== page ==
The Captivate Office Pulse survey indicated that many of the top traits for achieving a work-life balance are actually in the hands of individuals:
- Take vacations – 93 percent of happy people do versus only 79 percent of unhappy people
- Create a weekly to do list – 66 percent of happy people vs. 57 percent of unhappy people
- Leave work at a reasonable hour – 89 percent of happy people versus 49 percent of unhappy people
- Take breaks during the work day – 68 percent of happy people versus 41 percent of unhappy people
Other interesting facts
In addition to determining that men are happier than women, as well as uncovering the traits for achieving a work-life balance, this survey also unveiled some other findings:
- Women are 33 percent unhappier than men in the office
- Middle managers are 171 percent more likely to work around-the-clock than other workers
- Professionals making between $75,000 and $100,000 are 23 percent less likely than other earners to balance work and personal life
- Adults with young children at home are 13 percent more likely than non-parents to work too much
"We see a clear pattern as we look at the numbers," said Carle. "Overworked, frazzled, disorganized, pressure on top of pressure on top of pressure – all leading to a sense of unhappiness and dissatisfaction. It's not a pretty picture, but it's the unfortunate reality for far too many American workers – particularly women. Perhaps it's that men have been in the workforce longer, or that women tend to be "overfunctioners" who have difficulty delegating but men do seem to have a better handle on maintaining a healthy balance than their female colleagues."
About The Captivate Office Pulse
Captivate Office Pulse research is designed to offer an empirical glimpse into the white-collar work place. The Office Pulse is an ongoing research initiative that offers timely analysis and insights that help a variety of audiences – particularly marketers – make better business decisions. This proprietary panel of upscale professionals in the top markets across North America consists of 4,000+ influential consumers and business decision makers. For more information about the Captivate Office Pulse, visit officepulse.captivate.com.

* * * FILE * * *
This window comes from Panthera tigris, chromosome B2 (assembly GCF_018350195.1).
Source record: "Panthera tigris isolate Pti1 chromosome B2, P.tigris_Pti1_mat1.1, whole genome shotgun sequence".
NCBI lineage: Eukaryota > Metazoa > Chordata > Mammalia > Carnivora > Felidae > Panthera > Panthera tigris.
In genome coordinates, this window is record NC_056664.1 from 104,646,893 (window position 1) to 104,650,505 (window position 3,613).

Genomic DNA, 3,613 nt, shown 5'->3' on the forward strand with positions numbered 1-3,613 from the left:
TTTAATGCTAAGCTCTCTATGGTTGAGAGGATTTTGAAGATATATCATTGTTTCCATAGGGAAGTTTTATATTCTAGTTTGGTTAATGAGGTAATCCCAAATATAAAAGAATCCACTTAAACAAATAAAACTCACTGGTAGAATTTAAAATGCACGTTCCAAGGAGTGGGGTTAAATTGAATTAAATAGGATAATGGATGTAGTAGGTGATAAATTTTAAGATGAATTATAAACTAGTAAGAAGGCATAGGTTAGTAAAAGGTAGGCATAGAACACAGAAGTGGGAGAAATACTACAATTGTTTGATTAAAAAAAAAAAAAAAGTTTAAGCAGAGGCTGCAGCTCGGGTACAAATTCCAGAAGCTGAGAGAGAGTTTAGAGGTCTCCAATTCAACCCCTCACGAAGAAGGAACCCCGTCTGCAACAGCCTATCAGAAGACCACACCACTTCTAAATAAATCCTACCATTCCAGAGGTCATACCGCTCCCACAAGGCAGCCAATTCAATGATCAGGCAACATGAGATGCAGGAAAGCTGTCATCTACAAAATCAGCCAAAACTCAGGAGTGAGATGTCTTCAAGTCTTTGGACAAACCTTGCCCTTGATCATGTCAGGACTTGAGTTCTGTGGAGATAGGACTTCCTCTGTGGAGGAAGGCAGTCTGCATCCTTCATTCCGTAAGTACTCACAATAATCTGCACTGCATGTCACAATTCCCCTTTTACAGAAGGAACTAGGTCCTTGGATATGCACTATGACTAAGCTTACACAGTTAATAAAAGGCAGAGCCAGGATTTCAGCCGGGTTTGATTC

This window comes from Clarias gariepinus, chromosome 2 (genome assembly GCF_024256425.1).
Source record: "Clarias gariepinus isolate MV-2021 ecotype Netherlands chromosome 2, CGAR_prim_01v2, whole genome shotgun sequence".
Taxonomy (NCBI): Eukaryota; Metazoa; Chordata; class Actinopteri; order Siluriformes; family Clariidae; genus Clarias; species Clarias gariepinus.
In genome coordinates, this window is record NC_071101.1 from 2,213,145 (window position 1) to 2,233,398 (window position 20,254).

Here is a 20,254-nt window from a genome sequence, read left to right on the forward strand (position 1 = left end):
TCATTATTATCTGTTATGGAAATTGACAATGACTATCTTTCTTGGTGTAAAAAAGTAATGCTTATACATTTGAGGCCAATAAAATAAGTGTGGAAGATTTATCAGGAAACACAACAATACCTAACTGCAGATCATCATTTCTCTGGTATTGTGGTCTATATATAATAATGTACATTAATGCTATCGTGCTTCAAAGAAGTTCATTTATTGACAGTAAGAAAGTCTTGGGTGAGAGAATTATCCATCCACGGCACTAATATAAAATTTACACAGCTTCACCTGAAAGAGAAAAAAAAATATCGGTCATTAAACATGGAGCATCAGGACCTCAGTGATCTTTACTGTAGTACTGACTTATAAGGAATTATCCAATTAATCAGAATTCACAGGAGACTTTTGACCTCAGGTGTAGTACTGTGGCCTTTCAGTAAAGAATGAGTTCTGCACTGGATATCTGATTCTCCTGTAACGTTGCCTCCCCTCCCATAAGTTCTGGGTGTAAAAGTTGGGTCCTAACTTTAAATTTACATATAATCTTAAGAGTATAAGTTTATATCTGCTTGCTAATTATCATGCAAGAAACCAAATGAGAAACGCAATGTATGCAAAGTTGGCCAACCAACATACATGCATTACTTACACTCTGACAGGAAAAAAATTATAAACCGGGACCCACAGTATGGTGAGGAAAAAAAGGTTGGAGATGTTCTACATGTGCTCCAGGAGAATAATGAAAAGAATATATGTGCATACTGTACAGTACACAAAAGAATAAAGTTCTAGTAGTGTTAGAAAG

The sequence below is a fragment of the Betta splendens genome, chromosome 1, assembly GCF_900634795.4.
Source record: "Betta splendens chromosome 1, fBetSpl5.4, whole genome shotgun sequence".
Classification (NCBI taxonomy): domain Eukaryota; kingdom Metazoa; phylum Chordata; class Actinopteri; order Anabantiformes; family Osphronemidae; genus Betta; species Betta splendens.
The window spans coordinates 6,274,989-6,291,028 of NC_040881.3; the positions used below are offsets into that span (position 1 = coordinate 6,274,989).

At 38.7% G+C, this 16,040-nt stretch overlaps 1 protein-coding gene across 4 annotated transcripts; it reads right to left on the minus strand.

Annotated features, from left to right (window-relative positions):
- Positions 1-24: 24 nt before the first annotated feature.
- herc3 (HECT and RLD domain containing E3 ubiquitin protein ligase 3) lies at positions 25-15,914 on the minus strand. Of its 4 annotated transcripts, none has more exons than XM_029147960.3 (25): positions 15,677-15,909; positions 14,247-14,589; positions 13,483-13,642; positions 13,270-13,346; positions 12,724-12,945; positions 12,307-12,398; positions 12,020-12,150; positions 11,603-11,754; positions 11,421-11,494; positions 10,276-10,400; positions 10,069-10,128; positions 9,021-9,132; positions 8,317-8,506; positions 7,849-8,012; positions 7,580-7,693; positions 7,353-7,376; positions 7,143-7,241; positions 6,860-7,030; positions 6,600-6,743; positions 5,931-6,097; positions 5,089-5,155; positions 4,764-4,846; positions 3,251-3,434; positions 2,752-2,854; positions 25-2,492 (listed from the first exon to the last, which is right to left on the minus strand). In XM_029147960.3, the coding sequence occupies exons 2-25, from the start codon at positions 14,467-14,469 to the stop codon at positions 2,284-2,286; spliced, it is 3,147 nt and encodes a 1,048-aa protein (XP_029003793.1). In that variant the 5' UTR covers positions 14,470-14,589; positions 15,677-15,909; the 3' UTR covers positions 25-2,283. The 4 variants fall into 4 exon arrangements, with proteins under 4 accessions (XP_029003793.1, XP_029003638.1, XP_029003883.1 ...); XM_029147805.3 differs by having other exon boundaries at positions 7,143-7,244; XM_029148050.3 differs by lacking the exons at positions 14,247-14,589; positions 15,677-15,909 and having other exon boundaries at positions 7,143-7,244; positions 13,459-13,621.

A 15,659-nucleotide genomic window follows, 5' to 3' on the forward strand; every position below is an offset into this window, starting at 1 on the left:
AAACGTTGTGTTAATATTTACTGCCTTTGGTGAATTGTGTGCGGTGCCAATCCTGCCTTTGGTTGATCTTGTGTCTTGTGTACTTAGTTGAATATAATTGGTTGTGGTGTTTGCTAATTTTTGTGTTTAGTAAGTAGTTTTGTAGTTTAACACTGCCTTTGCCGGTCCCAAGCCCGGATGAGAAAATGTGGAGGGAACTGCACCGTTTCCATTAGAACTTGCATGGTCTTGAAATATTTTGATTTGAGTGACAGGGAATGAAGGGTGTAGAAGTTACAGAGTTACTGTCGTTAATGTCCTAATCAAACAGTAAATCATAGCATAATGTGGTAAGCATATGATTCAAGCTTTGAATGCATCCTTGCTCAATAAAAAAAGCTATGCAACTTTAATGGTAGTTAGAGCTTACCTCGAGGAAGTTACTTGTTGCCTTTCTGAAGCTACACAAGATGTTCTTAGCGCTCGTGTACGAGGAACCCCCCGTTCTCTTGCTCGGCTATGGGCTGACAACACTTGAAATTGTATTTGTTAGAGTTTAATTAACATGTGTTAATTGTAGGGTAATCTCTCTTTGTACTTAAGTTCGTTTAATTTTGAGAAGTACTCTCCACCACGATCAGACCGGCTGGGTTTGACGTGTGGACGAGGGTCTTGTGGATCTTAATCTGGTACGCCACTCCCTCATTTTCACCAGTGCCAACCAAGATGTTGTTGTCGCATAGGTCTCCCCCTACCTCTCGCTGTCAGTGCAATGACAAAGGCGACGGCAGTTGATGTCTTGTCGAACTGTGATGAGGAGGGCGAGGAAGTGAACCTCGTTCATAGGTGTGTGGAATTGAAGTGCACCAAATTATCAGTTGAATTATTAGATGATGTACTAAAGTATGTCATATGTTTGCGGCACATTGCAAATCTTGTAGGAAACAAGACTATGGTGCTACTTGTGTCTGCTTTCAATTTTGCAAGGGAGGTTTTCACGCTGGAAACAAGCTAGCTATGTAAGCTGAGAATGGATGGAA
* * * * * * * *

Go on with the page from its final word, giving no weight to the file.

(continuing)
The research used to develop this study was based on the responses to an online blind panel in July, 2011 by 673 people in 14 major metropolitan centers in the US and Canada. Captivate commissioned MarketTools, the leader in software and services for Enterprise Feedback Management (EFM) and Market Research to build and manage the panel across Captivate's footprint of 1,000+ class A office buildings. The panel, consisting of over 4,000 white-collar professionals, is the source for workplace behavior and advertising communications measurement for dozens of Fortune 500 companies and their agency partners.
About Captivate Network
Captivate Network is the leading digital media company reaching millions of on-the-go business professionals throughout the workday across North America. Captivate cuts through the clutter of information overload to provide viewers with content and product messages that are timely, relevant and empower them to balance the personal and professional demands of the workday. Known for its vast network of nearly 10,000 office elevator displays, Captivate continues to expand the delivery of customized, actionable information to a busy, upscale audience via emerging technology platforms. Founded in 1997, Captivate was acquired by Gannett in 2004. For more information visit: www.captivate.com.
SOURCE Captivate Network
Growth in women's share of science, technology, engineering and mathematics (STEM) occupations declined to 27% in 2011from a high of 34% in 1990. While women make up nearly half of the workforce, they were 26% of the STEM workforce in 2011.